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Voices Online Edition
Summer 1997 : Volume XII, No. 2

Review - Sisters in Crisis:

The Tragic Unraveling of Women's Religious Communities
by Ann Carey.

Huntington, Indiana: Our Sunday Visitor Press, 1996. Pp. 371.

Review by Albert DiIanni, SM
erious observers from the whole political spectrum are responding with alarm to the decline in vocations and to the advanced average age (in the seventies) of major United States religious congregations of women. Though they understand that we live in a radically changed world, they wonder whether religious themselves must not take partial responsibility for the severity of the decline. They question whether some congregations have not interpreted the documents of Vatican Council II too broadly and identified too strongly with certain sociopolitical and psychological ideologies of modern society.

Ann Carey, a laywoman and journalist, herself educated by religious sisters, now adds her voice to the call for a reform of the renewal. She has long been interested in the renewal of religious congregations of women and has published on this topic. Sisters in Crisis is a major work in investigative religious journalism. It gives evidence of many hours spent poring over the records of the Leadership Conference of Women Religious, the Consortium Perfectae Caritatis, and the National Assembly of Women Religious, records presently housed in the archives of the University of Notre Dame. The result is a fascinating volume that will have one reading late into the night.

It is full of the sense that something is unwell in contemporary religious life and that religious can no longer fend off criticism of the present state of religious life as "romantic nostalgia" or as a "numbers game".

This book traces in minute detail the history of women's religious communities, from the Sister's Formation Movement of the 1950s to the IHM dispute in Los Angeles and the birth of the Leadership Conference of Women Religious in 1971, from the dispute over "Essential Elements in the Church's Teaching on Religious Life" (1983) and the "Quinn Report" on religious communities (1986), through Rome's approval of a second and more traditional conference of U.S. women religious in 1992. [The Conference of Major Superiors of Women Religious (CMSWR) Ed.]

The author avoids labels like "liberal" and "conservative" in favor of the less charged distinction between "change-oriented" religious and "traditional" religious. She realizes that renewal was long overdue, especially in women's apostolic congregations. They were operating according to 19th-century models badly in need of updating. She describes the efforts of Pius XII and the Congregation for Religious in urging modernization, and the resistance they met. It was not until Vatican II and the social upheaval of the 1960s that significant change occurred, some necessary and some not salutary.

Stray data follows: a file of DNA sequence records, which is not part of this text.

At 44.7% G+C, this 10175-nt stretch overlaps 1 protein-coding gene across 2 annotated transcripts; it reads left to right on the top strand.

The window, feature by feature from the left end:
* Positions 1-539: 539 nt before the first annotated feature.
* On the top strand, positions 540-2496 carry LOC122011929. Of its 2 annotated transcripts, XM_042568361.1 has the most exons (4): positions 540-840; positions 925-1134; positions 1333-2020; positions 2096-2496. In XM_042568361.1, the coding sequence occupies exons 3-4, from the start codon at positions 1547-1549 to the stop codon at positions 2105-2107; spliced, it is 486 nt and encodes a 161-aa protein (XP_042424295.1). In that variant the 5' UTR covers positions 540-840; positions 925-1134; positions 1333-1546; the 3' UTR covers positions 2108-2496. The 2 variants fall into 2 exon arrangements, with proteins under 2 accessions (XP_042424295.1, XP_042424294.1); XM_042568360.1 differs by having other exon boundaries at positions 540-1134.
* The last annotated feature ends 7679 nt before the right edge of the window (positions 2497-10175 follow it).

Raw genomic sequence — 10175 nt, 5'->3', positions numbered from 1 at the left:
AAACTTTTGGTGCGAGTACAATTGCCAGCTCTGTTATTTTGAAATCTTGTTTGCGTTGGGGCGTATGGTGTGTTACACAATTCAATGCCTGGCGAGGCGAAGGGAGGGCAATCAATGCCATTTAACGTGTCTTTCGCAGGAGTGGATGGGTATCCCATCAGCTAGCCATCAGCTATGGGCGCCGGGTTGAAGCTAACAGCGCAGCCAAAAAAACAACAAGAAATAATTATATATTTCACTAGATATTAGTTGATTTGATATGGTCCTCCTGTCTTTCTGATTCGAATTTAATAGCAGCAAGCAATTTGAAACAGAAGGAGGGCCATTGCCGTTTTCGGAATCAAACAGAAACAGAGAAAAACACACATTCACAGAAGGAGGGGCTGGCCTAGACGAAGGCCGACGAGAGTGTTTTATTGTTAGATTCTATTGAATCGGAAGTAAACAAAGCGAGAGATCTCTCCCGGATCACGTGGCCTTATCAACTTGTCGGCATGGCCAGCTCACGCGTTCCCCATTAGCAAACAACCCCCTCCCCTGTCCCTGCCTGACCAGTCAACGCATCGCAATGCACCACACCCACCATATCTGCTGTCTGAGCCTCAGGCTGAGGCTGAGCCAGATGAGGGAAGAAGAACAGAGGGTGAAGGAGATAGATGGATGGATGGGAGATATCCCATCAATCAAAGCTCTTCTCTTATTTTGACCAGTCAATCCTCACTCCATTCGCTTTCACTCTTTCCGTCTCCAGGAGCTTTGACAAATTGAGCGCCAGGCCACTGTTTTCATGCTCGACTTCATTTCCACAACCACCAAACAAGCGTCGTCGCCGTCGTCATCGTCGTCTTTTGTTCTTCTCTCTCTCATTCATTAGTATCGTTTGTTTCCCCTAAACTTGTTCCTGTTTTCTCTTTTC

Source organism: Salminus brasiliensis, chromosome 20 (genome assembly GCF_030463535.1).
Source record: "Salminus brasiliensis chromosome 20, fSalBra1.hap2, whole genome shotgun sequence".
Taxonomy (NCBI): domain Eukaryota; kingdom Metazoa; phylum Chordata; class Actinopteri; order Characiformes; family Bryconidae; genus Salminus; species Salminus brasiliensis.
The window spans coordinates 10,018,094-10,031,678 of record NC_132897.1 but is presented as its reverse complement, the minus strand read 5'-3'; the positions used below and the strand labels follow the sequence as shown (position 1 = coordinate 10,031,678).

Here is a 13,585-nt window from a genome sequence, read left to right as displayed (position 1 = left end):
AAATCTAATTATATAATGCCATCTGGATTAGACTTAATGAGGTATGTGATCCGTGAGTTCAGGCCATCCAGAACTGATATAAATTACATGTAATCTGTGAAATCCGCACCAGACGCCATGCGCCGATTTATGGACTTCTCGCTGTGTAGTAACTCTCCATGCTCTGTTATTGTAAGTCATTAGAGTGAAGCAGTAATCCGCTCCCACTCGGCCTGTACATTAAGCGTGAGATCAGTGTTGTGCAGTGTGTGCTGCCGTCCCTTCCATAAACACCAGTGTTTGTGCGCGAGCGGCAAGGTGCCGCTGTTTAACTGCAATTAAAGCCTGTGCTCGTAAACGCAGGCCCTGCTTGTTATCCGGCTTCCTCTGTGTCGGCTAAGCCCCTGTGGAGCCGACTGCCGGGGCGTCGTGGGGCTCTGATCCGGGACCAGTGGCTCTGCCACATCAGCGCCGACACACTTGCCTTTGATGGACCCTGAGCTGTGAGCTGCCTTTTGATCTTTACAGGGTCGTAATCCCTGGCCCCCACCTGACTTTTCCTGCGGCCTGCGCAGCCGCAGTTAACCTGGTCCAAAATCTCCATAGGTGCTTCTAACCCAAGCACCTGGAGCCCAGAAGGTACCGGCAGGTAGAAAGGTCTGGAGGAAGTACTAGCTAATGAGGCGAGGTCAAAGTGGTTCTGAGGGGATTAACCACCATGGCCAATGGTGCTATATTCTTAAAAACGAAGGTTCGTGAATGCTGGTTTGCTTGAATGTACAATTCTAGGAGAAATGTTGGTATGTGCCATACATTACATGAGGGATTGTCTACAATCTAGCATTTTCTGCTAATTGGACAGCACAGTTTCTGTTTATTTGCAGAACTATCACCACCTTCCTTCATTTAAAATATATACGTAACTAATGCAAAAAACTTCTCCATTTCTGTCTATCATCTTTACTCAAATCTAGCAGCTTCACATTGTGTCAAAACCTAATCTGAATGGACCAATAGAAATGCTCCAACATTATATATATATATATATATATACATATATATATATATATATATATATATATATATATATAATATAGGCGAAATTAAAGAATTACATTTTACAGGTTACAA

From her minute analysis of the historical documents, the author concludes that not all congregations responded in the same way to the call to renewal. A few congregations actually resisted legitimate change, others undertook the moderate and balanced changes envisaged by Vatican II, but the majority of U.S. women's religious congregations went beyond the directives of the Council. They actually discarded most of their significant traditions and fashioned a new definition of religious life that left them resembling secular institutes more than the religious congregations envisioned by their founders.

The book documents the sometimes manipulative means used by certain members of the Leadership Conference of Women Religious to redefine religious life radically. These include election maneuvering and the use of the 1967 Sisters' Survey as a kind of indoctrination tool. The book leaves little doubt that much of what went on under the name of "renewal" was ruled more by women's recent "lived experience" than by the expressed desires of Vatican II. The author concludes that for a large number of women religious this "lived experience" became a theological reference point more important than the official voices of the Magisterium of the Church. The results have been disastrous in terms of vocations, service to the Church in community apostolates, witness to the transcendent, and polarization within sisters' communities.

Similar conclusions have been arrived at by a number of observers in recent years. What is new here, however, is that the conclusions are documented by a great deal of research into primary sources, some of which were never brought to light and publicly commented on before. The conclusions of this book are not based on mere surmise or superficial impressions. They have been formed in an objective reading of data ferreted out of archives for the first time.

This book leaves one saddened for the plight of the elderly religious who were not in agreement with the kinds of changes brought about, but who were either obedient or powerless to resist them. It leaves one heartened, however, that, as religious and lay Catholics, we are finally having the courage to practice the same degree of self-criticism that we often urge upon others.

Father DiIanni is from Boston. This review appeared in Review for Religious, and is reprinted with permission.

Ann Carey addressed the 1997 WFF Conference.

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